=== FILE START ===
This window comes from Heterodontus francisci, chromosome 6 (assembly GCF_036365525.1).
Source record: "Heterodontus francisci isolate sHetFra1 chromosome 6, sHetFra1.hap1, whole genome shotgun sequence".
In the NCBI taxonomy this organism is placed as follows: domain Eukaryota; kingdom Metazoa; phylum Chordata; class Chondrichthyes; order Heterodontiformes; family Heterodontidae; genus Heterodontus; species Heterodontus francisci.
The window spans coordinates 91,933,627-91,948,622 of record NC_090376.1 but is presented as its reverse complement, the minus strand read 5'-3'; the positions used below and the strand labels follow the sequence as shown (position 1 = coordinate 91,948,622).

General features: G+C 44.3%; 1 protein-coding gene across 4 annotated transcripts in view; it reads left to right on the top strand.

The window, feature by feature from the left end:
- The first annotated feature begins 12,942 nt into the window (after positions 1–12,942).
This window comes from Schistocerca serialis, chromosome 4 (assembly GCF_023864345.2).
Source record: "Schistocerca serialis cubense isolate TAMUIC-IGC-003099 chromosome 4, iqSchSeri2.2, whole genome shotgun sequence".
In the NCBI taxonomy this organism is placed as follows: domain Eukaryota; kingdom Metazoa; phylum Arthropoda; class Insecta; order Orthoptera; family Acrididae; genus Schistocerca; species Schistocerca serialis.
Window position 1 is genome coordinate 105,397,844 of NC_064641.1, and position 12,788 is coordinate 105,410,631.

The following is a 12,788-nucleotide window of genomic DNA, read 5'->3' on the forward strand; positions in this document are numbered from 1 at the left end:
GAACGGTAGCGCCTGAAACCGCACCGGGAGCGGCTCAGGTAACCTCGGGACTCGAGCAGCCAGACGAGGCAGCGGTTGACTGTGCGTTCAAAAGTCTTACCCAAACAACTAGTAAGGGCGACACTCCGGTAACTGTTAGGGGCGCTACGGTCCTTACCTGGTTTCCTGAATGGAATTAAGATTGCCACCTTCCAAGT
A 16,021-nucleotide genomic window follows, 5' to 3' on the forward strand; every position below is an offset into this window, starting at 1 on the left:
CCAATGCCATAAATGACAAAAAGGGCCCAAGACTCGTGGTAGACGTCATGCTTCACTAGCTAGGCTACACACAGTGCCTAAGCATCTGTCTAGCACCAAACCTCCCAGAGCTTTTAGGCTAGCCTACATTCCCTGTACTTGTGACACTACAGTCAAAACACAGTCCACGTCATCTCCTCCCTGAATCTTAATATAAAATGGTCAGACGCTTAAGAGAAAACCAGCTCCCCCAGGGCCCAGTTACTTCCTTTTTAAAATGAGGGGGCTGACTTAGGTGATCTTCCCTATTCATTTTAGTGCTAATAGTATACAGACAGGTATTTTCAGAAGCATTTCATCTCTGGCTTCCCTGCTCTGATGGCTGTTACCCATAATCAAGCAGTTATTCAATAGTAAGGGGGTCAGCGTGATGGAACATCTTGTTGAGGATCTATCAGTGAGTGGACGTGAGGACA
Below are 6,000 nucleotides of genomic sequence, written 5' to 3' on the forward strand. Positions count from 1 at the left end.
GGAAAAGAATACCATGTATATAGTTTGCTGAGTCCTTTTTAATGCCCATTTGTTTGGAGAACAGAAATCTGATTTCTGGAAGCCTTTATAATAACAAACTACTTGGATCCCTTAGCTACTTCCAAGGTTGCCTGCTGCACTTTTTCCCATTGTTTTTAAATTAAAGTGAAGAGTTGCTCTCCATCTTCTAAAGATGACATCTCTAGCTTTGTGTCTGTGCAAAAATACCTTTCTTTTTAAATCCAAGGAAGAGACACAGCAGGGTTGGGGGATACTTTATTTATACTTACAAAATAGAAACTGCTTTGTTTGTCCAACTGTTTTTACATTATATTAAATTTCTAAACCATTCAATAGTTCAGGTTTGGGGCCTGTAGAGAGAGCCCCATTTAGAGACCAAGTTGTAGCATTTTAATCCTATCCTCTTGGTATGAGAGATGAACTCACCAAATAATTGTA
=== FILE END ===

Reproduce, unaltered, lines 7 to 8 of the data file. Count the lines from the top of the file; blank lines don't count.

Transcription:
- The first annotated feature begins 12,942 nt into the window (after positions 1–12,942).
This window comes from Schistocerca serialis, chromosome 4 (assembly GCF_023864345.2).